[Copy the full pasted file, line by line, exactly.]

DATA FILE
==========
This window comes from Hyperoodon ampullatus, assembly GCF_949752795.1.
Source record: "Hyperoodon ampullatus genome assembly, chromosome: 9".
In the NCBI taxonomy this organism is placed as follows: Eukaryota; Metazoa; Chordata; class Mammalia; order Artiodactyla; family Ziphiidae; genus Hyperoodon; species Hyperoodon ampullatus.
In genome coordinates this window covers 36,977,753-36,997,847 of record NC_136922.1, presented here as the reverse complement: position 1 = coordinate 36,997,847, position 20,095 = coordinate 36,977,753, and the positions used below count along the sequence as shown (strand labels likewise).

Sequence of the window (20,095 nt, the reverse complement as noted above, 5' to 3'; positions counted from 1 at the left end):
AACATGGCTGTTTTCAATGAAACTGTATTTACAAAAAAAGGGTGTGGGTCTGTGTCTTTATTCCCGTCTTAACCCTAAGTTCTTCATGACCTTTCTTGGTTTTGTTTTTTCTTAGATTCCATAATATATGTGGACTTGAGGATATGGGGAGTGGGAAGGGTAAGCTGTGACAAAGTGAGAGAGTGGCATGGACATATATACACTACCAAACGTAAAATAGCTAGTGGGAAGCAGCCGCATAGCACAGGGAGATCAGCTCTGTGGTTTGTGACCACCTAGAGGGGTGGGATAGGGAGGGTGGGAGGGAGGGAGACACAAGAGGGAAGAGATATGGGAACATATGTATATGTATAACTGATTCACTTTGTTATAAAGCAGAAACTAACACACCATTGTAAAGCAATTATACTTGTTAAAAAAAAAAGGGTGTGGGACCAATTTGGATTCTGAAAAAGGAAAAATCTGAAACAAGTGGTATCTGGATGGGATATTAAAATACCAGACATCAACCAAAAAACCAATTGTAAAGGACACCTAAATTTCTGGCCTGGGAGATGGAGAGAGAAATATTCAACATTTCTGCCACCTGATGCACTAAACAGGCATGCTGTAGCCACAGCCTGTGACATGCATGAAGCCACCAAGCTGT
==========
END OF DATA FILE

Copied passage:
This window comes from Hyperoodon ampullatus, assembly GCF_949752795.1.
Source record: "Hyperoodon ampullatus genome assembly, chromosome: 9".
In the NCBI taxonomy this organism is placed as follows: Eukaryota; Metazoa; Chordata; class Mammalia; order Artiodactyla; family Ziphiidae; genus Hyperoodon; species Hyperoodon ampullatus.
In genome coordinates this window covers 36,977,753-36,997,847 of record NC_136922.1, presented here as the reverse complement: position 1 = coordinate 36,997,847, position 20,095 = coordinate 36,977,753, and the positions used below count along the sequence as shown (strand labels likewise).

Sequence of the window (20,095 nt, the reverse complement as noted above, 5' to 3'; positions counted from 1 at the left end):
AACATGGCTGTTTTCAATGAAACTGTATTTACAAAAAAAGGGTGTGGGTCTGTGTCTTTATTCCCGTCTTAACCCTAAGTTCTTCATGACCTTTCTTGGTTTTGTTTTTTCTTAGATTCCATAATATATGTGGACTTGAGGATATGGGGAGTGGGAAGGGTAAGCTGTGACAAAGTGAGAGAGTGGCATGGACATATATACACTACCAAACGTAAAATAGCTAGTGGGAAGCAGCCGCATAGCACAGGGAGATCAGCTCTGTGGTTTGTGACCACCTAGAGGGGTGGGATAGGGAGGGTGGGAGGGAGGGAGACACAAGAGGGAAGAGATATGGGAACATATGTATATGTATAACTGATTCACTTTGTTATAAAGCAGAAACTAACACACCATTGTAAAGCAATTATACTTGTTAAAAAAAAAAGGGTGTGGGACCAATTTGGATTCTGAAAAAGGAAAAATCTGAAACAAGTGGTATCTGGATGGGATATTAAAATACCAGACATCAACCAAAAAACCAATTGTAAAGGACACCTAAATTTCTGGCCTGGGAGATGGAGAGAGAAATATTCAACATTTCTGCCACCTGATGCACTAAACAGGCATGCTGTAGCCACAGCCTGTGACATGCATGAAGCCACCAAGCTGT